Posts Tagged ‘deepika padukone’

I have too much respect for Ashutosh Gowariker’s work, to let his latest film pass. I mean, he’s the one who gave us excellent films like Lagaan, Swades and Jodhaa Akbar. So I was keen to check out Khelein Hum Jee Jaan Sey.

Which is why, when on the first weekend of the film, for a Sunday evening show, I found the theatre very sparsely filled, I realized that this one’s not working for him. At least at the box office.

And when in the first few minutes of the film, you see a two long pig tailed Deepika Padukone and her friend, singing a song, that looked like it came straight out of Ashok Kumar’s days (Ashok Kumar as a HERO, mind you!), I had my worst fears confirmed. That Ashutosh has probably got it wrong this time around. At least from the box office point of view. This is not going to work with today’s audience, for sure!

So before I write more about KHJJS, let’s take a quick peek at AG’s earlier work.

Lagaan was also a period film. BUT it had Aamir Khan’s magic. It had awesome music from A R Rahman (which was NOT period music!), and it had a sports story, where India beats England. This works! As a fictional piece of period movie, AG had the opportunity to use cricket for one, and let India win, for another. Those were great winning points, and which is where Lagaan went on to become the great hit that it became.

Swades was a great story too. Tugged the hearts of modern day India, and especially NRIs. SRK magic, this time. And it worked again.

Then came Jodhaa Akbar. Again a period film. Large scale sets. Phenomenal work by Hrithik and Aishwarya. Some romance, good songs again. All in all, impressive enough to score big. Very big.

Now coming to KHJJS, it is closer to Lagaan than any other of his previous work. But the story is real. Not that much drama (perhaps because it is real – you can dramatize fiction, but facts are to show!). And unfortunately, amongst all the actors AG has worked with, Abhishek is truly not in the same class. So the draw is not there, from the star’s point of view then.

The fact that it is a real story, one of the many in India’s struggle for independence, it is also a story where the Indian protagonist does NOT win (we don’t win, till we actually win in 1947 – all others were only attempts). So that is again what Indian audiences do not really like to see. Losing to the British!!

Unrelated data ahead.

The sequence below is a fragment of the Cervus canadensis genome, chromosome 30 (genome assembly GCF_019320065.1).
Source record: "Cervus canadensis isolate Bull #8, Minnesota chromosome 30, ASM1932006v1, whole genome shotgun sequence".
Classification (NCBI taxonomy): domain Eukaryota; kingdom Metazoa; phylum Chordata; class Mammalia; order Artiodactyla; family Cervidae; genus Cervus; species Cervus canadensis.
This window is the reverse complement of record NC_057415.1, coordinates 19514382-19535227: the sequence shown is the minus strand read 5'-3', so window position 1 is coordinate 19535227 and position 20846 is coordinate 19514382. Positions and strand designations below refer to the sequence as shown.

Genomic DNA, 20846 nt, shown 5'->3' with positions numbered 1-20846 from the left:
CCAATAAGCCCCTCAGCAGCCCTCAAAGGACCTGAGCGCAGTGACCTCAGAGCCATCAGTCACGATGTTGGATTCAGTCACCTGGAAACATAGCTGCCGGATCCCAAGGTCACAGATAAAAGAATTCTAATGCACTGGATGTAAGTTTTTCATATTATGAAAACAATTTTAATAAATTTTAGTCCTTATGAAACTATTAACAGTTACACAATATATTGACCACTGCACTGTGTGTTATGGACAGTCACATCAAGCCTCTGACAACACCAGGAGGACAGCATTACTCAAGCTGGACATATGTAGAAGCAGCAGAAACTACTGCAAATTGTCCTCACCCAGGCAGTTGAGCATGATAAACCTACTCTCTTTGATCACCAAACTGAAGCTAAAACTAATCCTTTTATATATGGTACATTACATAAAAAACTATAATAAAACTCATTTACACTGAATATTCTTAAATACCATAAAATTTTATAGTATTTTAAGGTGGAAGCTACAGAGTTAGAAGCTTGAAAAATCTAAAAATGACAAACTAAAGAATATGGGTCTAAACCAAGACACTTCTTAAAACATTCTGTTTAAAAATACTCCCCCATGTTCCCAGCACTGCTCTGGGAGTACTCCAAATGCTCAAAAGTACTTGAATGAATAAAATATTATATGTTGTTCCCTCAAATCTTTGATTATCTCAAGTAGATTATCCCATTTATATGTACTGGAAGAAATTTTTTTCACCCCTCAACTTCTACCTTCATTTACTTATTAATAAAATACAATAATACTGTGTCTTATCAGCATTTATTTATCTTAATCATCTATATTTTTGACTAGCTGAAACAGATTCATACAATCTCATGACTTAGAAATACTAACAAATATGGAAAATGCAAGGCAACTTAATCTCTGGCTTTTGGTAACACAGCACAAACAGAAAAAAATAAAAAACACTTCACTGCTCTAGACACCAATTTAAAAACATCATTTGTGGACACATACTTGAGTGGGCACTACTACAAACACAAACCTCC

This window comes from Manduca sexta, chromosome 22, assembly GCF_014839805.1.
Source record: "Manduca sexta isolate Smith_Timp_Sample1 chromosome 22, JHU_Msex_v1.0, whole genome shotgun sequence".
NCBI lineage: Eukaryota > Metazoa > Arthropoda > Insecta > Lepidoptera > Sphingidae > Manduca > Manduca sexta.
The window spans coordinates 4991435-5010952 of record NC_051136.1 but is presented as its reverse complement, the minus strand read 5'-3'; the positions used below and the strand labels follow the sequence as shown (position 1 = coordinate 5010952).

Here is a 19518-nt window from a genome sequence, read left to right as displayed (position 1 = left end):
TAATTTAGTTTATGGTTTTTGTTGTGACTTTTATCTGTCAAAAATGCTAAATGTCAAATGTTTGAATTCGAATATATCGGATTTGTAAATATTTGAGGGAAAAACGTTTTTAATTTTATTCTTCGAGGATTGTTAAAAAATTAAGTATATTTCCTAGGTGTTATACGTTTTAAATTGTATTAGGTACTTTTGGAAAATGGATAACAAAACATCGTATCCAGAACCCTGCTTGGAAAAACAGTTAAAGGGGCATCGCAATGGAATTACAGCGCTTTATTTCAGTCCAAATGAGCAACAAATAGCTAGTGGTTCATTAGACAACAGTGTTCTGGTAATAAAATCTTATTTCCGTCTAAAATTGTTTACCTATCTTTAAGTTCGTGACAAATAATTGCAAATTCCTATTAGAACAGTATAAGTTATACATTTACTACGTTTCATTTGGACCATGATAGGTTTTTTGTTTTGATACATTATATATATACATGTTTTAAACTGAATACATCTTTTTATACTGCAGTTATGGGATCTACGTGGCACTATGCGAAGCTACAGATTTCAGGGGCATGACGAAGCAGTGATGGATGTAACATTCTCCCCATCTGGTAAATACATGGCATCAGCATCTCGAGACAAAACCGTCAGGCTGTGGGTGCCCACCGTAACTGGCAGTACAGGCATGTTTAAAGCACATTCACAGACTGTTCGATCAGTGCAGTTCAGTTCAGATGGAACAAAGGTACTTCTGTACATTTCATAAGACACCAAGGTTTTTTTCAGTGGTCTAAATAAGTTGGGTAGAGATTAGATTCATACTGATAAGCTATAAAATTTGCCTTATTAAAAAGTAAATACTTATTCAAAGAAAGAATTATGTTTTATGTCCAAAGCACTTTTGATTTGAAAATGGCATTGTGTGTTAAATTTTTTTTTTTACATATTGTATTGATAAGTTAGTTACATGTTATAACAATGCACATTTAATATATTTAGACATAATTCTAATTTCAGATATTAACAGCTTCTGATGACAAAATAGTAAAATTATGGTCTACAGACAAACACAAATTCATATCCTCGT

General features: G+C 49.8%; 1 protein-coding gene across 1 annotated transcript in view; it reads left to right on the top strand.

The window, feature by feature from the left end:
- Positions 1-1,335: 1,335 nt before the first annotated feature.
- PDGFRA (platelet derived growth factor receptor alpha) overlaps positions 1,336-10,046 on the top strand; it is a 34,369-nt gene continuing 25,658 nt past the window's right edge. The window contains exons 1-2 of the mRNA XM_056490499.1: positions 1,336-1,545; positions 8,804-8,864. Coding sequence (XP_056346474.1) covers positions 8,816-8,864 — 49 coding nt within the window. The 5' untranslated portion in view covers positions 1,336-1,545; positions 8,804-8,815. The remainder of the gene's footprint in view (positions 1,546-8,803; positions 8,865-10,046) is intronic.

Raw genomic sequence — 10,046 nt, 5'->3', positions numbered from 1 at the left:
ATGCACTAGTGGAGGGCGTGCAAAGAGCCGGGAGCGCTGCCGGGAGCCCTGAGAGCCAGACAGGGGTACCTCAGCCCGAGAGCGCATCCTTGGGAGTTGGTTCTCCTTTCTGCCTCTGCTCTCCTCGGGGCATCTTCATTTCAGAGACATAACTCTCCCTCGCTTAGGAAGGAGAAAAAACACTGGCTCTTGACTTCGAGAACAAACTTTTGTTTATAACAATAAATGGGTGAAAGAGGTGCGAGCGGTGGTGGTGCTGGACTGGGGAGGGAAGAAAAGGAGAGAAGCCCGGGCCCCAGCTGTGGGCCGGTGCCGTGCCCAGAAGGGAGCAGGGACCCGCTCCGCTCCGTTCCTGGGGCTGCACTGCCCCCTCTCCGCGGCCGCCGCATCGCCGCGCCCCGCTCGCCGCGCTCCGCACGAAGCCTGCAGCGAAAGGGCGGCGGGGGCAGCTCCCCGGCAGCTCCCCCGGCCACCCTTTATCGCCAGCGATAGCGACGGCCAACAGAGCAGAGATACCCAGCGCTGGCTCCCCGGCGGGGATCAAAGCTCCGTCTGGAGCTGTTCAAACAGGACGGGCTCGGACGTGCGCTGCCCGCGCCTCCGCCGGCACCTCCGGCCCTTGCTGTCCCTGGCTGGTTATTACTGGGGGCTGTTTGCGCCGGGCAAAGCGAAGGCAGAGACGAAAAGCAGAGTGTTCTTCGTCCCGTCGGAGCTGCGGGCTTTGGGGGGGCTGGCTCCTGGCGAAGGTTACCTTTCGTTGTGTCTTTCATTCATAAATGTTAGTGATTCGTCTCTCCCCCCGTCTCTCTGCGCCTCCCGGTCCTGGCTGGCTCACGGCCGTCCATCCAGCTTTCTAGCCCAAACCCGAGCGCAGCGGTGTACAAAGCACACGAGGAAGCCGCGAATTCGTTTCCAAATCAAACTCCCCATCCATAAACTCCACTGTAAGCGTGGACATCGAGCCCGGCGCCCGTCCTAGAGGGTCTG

In the backdrop of these challenges – and I am sure AG would have appreciated these, even as he took on this project – it is a brave effort for AG to take on a story and a subject line of this kind. I would appreciate AG for this effort, then.

The story itself is amazing. From being a chapter in India’s long struggle for independence. A small city in Bengal, creating a serious revolt, with help of highly motivated school children and ladies. It was an outrageous attempt, in which they almost succeeded to win freedom, for that city at least! Would have been a fantastic victory.

Amongst other things, the film reinforced my respect for Bengalis, and their involvement in India’s freedom struggle. That the Bengali kids took umbrage in the British coming and taking over their football ground, and that hurt them so badly that they were willing to join the activists fighting for freedom, shows to me that character of Bengalis. One that takes no-nonsense, and fights for the things that they believe in!

Like I had mentioned after seeing The Japanese Wife, I love seeing the real small town India, its culture, its language, etc.  And especially Bengal. Like in case of The Japanese Wife, here too, it is a pleasure to see the life of old time, small-town Bengal. I especially loved all the names, with the typical Bengali sounds, and the general language itself, with its Bengali style.

I am not sure about the new new generation in India, for whom independence is far away. Whether they will appreciate this story or not. But we are the generation that did not have much TV in our childhood, history then was part of our entertainment dosage, especially the kind that was fed to us via Amar Chitra Kathas. For us, this story, a part of that Indian freedom struggle, should definitely be of interest.

I found the film to be thought provoking in that sense. Thoughts about how such revolutionaries emerged in various parts of the country. How the British abused power and gave birth to such rebellion. About the mind of a freedom fighter, and how he manages to rally people around him. How thankful we as a country are, to have had such rebellions, that ultimately created enough pressure, to lead us to our independence.

The film is long. Yes, AG falls too much in love with his work and his raw footage. And cannot make himself to cut out more of his work. And ends up making long films. This one is no exception. This could have been a little shorter though.

The music is purposely made to look old fashioned, like it is actually from the 1930s. That makes it tough for people to be attracted to it, today!